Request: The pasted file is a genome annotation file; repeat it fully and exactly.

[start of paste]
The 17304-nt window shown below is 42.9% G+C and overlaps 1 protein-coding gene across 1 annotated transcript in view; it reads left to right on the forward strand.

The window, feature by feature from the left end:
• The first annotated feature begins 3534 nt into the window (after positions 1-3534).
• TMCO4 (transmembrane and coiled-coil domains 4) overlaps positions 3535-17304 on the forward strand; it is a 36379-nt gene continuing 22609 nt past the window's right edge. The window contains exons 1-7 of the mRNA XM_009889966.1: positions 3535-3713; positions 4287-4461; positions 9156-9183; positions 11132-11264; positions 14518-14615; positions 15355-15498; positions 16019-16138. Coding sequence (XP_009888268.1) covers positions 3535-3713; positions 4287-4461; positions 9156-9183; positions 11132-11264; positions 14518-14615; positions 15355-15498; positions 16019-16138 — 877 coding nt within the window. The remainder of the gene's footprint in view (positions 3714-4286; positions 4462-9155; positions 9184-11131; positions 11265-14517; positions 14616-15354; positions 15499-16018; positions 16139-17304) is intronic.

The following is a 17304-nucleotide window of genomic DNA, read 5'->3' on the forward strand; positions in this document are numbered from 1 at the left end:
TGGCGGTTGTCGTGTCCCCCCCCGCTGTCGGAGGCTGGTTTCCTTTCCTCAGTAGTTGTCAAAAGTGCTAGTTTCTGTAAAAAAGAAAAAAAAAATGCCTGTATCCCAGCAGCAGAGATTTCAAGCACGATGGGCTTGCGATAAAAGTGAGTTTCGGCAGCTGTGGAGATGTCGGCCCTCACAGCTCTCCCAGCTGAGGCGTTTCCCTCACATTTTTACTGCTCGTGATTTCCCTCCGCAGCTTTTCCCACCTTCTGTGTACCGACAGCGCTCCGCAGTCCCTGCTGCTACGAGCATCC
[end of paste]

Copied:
The 17304-nt window shown below is 42.9% G+C and overlaps 1 protein-coding gene across 1 annotated transcript in view; it reads left to right on the forward strand.

The window, feature by feature from the left end:
• The first annotated feature begins 3534 nt into the window (after positions 1-3534).
• TMCO4 (transmembrane and coiled-coil domains 4) overlaps positions 3535-17304 on the forward strand; it is a 36379-nt gene continuing 22609 nt past the window's right edge. The window contains exons 1-7 of the mRNA XM_009889966.1: positions 3535-3713; positions 4287-4461; positions 9156-9183; positions 11132-11264; positions 14518-14615; positions 15355-15498; positions 16019-16138. Coding sequence (XP_009888268.1) covers positions 3535-3713; positions 4287-4461; positions 9156-9183; positions 11132-11264; positions 14518-14615; positions 15355-15498; positions 16019-16138 — 877 coding nt within the window. The remainder of the gene's footprint in view (positions 3714-4286; positions 4462-9155; positions 9184-11131; positions 11265-14517; positions 14616-15354; positions 15499-16018; positions 16139-17304) is intronic.

The following is a 17304-nucleotide window of genomic DNA, read 5'->3' on the forward strand; positions in this document are numbered from 1 at the left end:
TGGCGGTTGTCGTGTCCCCCCCCGCTGTCGGAGGCTGGTTTCCTTTCCTCAGTAGTTGTCAAAAGTGCTAGTTTCTGTAAAAAAGAAAAAAAAAATGCCTGTATCCCAGCAGCAGAGATTTCAAGCACGATGGGCTTGCGATAAAAGTGAGTTTCGGCAGCTGTGGAGATGTCGGCCCTCACAGCTCTCCCAGCTGAGGCGTTTCCCTCACATTTTTACTGCTCGTGATTTCCCTCCGCAGCTTTTCCCACCTTCTGTGTACCGACAGCGCTCCGCAGTCCCTGCTGCTACGAGCATCC